Butler-Smith never saw her beautiful little boy again, the one with the enchanting brown eyes and a car on his white overalls.

The next morning, local police brought her in for questioning. She was all alone — no parents, no attorney, no hope. “They took me to this little room, two guys, and before I could sit down in the chair, they started in on me,” Butler-Smith said.

The accusations were relentless: “You stomped your baby! You beat him! This is what you did! You know you did!”

Butler-Smith was eventually charged with capital murder and child abuse. As she later learned, the child abuse charge was based on a law that didn’t go into effect until 23 days after she had been incarcerated. Not that it would’ve changed anything.

After a trial where her appointed defense team included a divorce attorney rather than a criminal defense attorney, Butler-Smith was sentenced to death on March 13, 1990. Her execution was set for July 2, 1990. She was just 19 years old.

Butler-Smith spent the next 33 months on death row. “You can’t go in there weak because you won’t survive,” she said. “You have to be strong. I had to fight almost every day in jail because they would call me child killer, murderer, all this kind of stuff. Nobody believes you. Nobody.”

Well, almost nobody.

Clive Stafford Smith, a British-born attorney with a law degree from Columbia University and a successful record of defending death row inmates, believed her. So did Rob McDuff, who joined Stafford Smith on the case. Together, they went to work and dismantled the prosecution’s case with surgical-like precision.

After getting Walter’s hospital records, they discovered he suffered from polycystic kidney disease, a genetic disorder that causes cysts to form in the kidneys and could lead to kidney failure. The disease may also affect the liver, heart and other organs.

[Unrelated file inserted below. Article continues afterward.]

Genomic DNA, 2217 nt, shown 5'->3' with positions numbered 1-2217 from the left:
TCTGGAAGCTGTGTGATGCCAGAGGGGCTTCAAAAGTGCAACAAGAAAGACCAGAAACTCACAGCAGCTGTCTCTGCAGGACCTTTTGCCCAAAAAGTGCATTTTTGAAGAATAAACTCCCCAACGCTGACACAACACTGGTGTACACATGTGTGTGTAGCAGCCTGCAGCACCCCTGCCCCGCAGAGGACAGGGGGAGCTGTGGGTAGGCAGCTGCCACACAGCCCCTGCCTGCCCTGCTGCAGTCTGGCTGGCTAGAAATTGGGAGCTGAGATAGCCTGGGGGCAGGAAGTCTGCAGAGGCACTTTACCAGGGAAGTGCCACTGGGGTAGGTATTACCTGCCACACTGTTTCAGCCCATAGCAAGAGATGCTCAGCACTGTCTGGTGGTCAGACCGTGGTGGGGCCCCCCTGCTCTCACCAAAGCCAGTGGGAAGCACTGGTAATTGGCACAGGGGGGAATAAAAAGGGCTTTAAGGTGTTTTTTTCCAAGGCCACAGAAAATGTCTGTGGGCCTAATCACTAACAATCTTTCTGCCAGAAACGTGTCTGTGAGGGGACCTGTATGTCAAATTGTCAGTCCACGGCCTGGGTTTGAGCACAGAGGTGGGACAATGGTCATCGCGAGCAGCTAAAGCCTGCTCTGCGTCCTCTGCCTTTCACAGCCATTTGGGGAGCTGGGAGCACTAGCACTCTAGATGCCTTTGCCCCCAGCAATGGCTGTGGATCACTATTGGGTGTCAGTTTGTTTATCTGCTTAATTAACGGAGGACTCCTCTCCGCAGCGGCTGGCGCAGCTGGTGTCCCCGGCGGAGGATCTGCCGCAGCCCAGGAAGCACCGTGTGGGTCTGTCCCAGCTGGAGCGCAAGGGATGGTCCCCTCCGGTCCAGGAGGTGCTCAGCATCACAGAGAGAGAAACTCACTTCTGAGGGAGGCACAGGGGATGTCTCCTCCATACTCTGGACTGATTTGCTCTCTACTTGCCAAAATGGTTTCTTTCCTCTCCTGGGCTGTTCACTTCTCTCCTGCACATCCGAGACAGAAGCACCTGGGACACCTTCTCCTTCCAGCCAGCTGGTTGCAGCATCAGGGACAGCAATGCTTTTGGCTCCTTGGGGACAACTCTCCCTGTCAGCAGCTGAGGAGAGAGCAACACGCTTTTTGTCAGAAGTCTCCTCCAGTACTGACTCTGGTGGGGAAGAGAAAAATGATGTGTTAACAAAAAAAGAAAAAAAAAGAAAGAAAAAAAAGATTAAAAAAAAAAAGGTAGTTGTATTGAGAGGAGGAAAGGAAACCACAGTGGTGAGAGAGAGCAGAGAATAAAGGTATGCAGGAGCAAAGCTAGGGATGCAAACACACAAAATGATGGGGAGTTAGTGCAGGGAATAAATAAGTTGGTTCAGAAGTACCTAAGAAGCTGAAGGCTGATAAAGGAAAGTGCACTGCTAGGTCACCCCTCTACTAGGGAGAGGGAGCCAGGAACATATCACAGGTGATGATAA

This medical evidence, a plausible contributor to Walter’s death, wasn’t introduced in the first trial. Likewise, her lawyers in the first trial didn’t call a single witness.

On appeal, the Mississippi Supreme Court overturned Butler-Smith’s conviction and sentence. The court also ruled that Butler-Smith was a victim of false or misleading forensic evidence as well as prosecutorial misconduct by Lowndes County District Attorney Forrest Allgood.

During Butler-Smith’s second trial, Stafford Smith and McDuff interviewed neighbors at the apartment complex who confirmed her story. A medical expert also testified that performing adult CPR on Walter rather than infant CPR could have caused the injuries that led to his death.

The jury deliberated for less than an hour. Sabrina Butler-Smith was a free woman. Or was she?

Butler-Smith was exonerated a week before Christmas on Dec. 17, 1995. The chains were gone, but the shackles of wrongful imprisonment, solitary confinement and the loss of Walter will stay with her forever.

“People say, ‘Well, the system worked for you.’ No, the system didn’t work,” Butler-Smith said. “My case was done despite the system. That’s why I’m here because if it had been done the way it should’ve been, I should’ve never had to go through what I went through.”